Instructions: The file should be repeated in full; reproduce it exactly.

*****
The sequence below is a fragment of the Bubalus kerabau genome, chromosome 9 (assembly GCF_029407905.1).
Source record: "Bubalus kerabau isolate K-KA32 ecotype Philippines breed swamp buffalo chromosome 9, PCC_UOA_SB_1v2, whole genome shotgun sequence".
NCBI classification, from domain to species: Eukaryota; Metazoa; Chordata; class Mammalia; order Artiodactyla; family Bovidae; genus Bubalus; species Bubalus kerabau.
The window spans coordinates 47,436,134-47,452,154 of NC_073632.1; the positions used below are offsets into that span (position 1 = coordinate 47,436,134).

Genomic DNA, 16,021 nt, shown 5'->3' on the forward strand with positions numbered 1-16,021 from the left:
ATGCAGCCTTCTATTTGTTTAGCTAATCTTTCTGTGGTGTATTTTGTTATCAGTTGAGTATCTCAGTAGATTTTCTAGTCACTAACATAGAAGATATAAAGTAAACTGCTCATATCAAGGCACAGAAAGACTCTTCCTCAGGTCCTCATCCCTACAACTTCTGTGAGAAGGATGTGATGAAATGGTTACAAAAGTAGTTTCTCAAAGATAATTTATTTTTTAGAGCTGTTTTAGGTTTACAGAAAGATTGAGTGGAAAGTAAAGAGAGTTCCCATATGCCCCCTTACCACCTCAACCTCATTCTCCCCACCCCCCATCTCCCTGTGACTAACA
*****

The sequence below is a fragment of the Bubalus kerabau genome, chromosome 9 (assembly GCF_029407905.1).
Source record: "Bubalus kerabau isolate K-KA32 ecotype Philippines breed swamp buffalo chromosome 9, PCC_UOA_SB_1v2, whole genome shotgun sequence".
NCBI classification, from domain to species: Eukaryota; Metazoa; Chordata; class Mammalia; order Artiodactyla; family Bovidae; genus Bubalus; species Bubalus kerabau.
The window spans coordinates 47,436,134-47,452,154 of NC_073632.1; the positions used below are offsets into that span (position 1 = coordinate 47,436,134).

Genomic DNA, 16,021 nt, shown 5'->3' on the forward strand with positions numbered 1-16,021 from the left:
ATGCAGCCTTCTATTTGTTTAGCTAATCTTTCTGTGGTGTATTTTGTTATCAGTTGAGTATCTCAGTAGATTTTCTAGTCACTAACATAGAAGATATAAAGTAAACTGCTCATATCAAGGCACAGAAAGACTCTTCCTCAGGTCCTCATCCCTACAACTTCTGTGAGAAGGATGTGATGAAATGGTTACAAAAGTAGTTTCTCAAAGATAATTTATTTTTTAGAGCTGTTTTAGGTTTACAGAAAGATTGAGTGGAAAGTAAAGAGAGTTCCCATATGCCCCCTTACCACCTCAACCTCATTCTCCCCACCCCCCATCTCCCTGTGACTAACA